I always like to have a colouring page and a wordsearch for the children – sometimes I like to get them to colour in a picture as I explain the bible passage, as it can help with concentration. And it’s always useful to have something up your sleeve in case the Vicar preaches too long and you’re in Junior Church for an unplanned extra ten minutes.

DLTK have a good selection of colouring pages. For wordsearches I tend to go to Calvary Church‘s site first – they also have colouring pages on many passages and other word puzzles, although the bible version they use (possibly the American Standard?) doesn’t usually mesh with the readings we use, so I don’t use the more complex puzzles. If the passage isn’t in the Calvary Church curriculum, I go to Teachers Direct, where you can make your own wordsearches – cool, eh? Unsurprisingly I used this when teaching about Jehoshaphat.

Do you have any favourite online places for Sunday School resources? Do share!

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Last week I had to bake for Cake & Chat and wanted something a little different. I also had a packet of rhubarb that I’d picked up on the reduced section at our local Morrison’s. And so here is a recipe for rhubarb pudding cake (I found the original online at a National Trust historic cakes site).

It went wonderfully with creme fraiche on Thursday and with cream on Sunday. I had to bake a second one this weekend as the first one had disappeared before lunch on Thursday. The leftovers are in the fridge tempting me now.

The recipe involves three separate sections – a cake batter, chopped and sugared rhubarb and a crumble topping. Althought it’s slightly faffier than a bog standard sponge, it’s worth the extra trouble for a delicious dessert cake. The one in the pictures has some gooseberries in it aswell as I didn’t have quite enough rhubarb second time round – they worked very well.

Ingredients

  • 1lb rhubarb (or gooseberries, or mix of both), chopped into 1″ pieces and sprinkled with 1-2tbspns brown sugar

Crumble topping

  • 2oz butter
  • 3oz plain flour
  • 1oz caster sugar

Cake batter

  • 3oz soft marg or butter
  • 3oz caster sugar
  • 2 eggs
  • 3oz self raising flour
  • 1 tbspn milk

Firstly, prepare the rhubarb, chopping it into chunks, or top and tail your gooseberries. Place it in a bowl and sprinkle the brown sugar over the fruit and set aside. Then make the crumble topping, chopping the butter into the flour and rubbing it into small crumbs with your fingers. Then stir in the sugar and set aside. Finally, in another bowl, cream together the butter and the sugar, beat in the eggs and fold in the flour. I do this using an electric hand mixer – there’s not enough mix for my freestanding mixer. Add enough milk to give a dropping consistency – if you’re using large eggs you might not even need the milk.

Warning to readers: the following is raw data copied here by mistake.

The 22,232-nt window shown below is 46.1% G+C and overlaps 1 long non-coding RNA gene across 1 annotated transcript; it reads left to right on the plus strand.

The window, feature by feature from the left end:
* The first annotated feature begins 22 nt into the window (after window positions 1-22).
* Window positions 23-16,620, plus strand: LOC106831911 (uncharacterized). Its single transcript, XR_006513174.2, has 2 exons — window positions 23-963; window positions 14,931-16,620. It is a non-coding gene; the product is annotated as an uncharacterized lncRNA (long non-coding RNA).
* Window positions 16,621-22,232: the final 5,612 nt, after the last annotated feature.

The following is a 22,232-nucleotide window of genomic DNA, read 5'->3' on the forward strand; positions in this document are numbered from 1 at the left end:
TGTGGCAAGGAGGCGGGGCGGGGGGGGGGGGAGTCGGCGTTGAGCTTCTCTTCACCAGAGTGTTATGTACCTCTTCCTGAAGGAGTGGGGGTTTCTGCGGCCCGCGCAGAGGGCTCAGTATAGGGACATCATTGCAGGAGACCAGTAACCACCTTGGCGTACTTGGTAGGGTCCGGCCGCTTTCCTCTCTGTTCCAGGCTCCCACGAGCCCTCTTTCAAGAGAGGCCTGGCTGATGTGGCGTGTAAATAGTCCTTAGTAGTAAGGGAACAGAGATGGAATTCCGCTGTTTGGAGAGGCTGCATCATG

You’ll need an 8″ cake tin, lined with baking paper (or a reusable liner). Then you layer the cake up – first the batter, then the fruit (with another sprinkling of brown sugar) and finally the crumble topping mix. Bake at 190ºC (Gas 5, Fan 180ºC) for 40-45 minutes until the cake feels firm on top.

This cake is delicious hot or cold and best served with some sort of cream. It would be good with custard too.

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Well, a small one, anyway. Last year we bought some very cheap strawberry plants and stuck them in a flower bed where they failed to produce anything edible. This year, however, they have given us some sweet strawberries – a whole (small) bowlful. And we’ve been able to pick them at peak ripeness. Delicious. Please excuse the shocking lack of focus in the picture. The one I took using the flash made the strawberries look purple.

We also have some small and very sour cherries, about five radishes, a handful of gooseberries, some spindly rhubarb and some snail-chewed bok choi. And there will definitely be potatoes. It’s better than last year, and if our gardening continues to improve at this rate I reckon that we might have a good harvest by the time the Engineer leaves home (he’s six btw).

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As we nibbled our rhubarb crumble cake and gingerbread loaf at Cake and Chat this morning, we were discussing (as usual) the state of the neighbourhood. Our local PCSO was visiting to eat cake catch up on intelligence and he and I were talking about the broken Vicarage windows and the local children who play together most evenings. Often there are more than a dozen of them, and they can often be playing out for four hours until the dark drives them home.

We decided that there is likely to be a mathematical formula for the likelihood of trouble eg broken windows that could be developed, using the number of children (C), the number of hours they spend unsupervised (H) and the amount of trouble (T). Something like this I would guess:

CxH = T

So if there are fewer children, or they are driven inside by rain after only an hour, or parents come and supervise, the amount of trouble is much less. The broken Vicarage windows didn’t happen first thing in the evening, but towards the end of things, and there were always a good few kids playing together.

Of course, the formula is really more complex than that, and should include such factors as emptiness of tummies, sugar recently consumed, time since the last big telling off and air temperature. Perhaps if I work on it I can develop the definitive predictor of Trouble and head it off before it comes. Or maybe I should stick to prayer and building relationships.